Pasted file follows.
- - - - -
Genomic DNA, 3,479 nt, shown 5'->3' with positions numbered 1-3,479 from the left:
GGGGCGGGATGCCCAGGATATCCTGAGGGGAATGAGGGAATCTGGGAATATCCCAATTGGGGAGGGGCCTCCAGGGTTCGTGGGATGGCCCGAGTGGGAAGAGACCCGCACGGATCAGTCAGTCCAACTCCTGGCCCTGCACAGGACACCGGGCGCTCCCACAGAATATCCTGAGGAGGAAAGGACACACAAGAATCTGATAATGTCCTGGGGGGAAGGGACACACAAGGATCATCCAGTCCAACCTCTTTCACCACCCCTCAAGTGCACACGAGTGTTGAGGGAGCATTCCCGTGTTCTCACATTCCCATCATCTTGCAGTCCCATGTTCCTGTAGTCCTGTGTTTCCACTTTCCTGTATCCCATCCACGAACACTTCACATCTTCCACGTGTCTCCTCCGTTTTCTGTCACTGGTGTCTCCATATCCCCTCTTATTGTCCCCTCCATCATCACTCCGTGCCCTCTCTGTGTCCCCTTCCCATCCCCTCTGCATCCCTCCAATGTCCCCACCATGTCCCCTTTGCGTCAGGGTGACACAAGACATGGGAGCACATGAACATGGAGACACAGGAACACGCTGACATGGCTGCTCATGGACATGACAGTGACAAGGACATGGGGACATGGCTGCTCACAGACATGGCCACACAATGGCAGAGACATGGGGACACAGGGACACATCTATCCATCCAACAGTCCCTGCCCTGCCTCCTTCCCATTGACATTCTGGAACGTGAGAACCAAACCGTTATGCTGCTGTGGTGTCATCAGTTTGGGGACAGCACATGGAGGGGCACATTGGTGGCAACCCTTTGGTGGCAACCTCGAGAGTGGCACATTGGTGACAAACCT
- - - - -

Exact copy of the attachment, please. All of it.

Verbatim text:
Genomic DNA, 3,479 nt, shown 5'->3' with positions numbered 1-3,479 from the left:
GGGGCGGGATGCCCAGGATATCCTGAGGGGAATGAGGGAATCTGGGAATATCCCAATTGGGGAGGGGCCTCCAGGGTTCGTGGGATGGCCCGAGTGGGAAGAGACCCGCACGGATCAGTCAGTCCAACTCCTGGCCCTGCACAGGACACCGGGCGCTCCCACAGAATATCCTGAGGAGGAAAGGACACACAAGAATCTGATAATGTCCTGGGGGGAAGGGACACACAAGGATCATCCAGTCCAACCTCTTTCACCACCCCTCAAGTGCACACGAGTGTTGAGGGAGCATTCCCGTGTTCTCACATTCCCATCATCTTGCAGTCCCATGTTCCTGTAGTCCTGTGTTTCCACTTTCCTGTATCCCATCCACGAACACTTCACATCTTCCACGTGTCTCCTCCGTTTTCTGTCACTGGTGTCTCCATATCCCCTCTTATTGTCCCCTCCATCATCACTCCGTGCCCTCTCTGTGTCCCCTTCCCATCCCCTCTGCATCCCTCCAATGTCCCCACCATGTCCCCTTTGCGTCAGGGTGACACAAGACATGGGAGCACATGAACATGGAGACACAGGAACACGCTGACATGGCTGCTCATGGACATGACAGTGACAAGGACATGGGGACATGGCTGCTCACAGACATGGCCACACAATGGCAGAGACATGGGGACACAGGGACACATCTATCCATCCAACAGTCCCTGCCCTGCCTCCTTCCCATTGACATTCTGGAACGTGAGAACCAAACCGTTATGCTGCTGTGGTGTCATCAGTTTGGGGACAGCACATGGAGGGGCACATTGGTGGCAACCCTTTGGTGGCAACCTCGAGAGTGGCACATTGGTGACAAACCT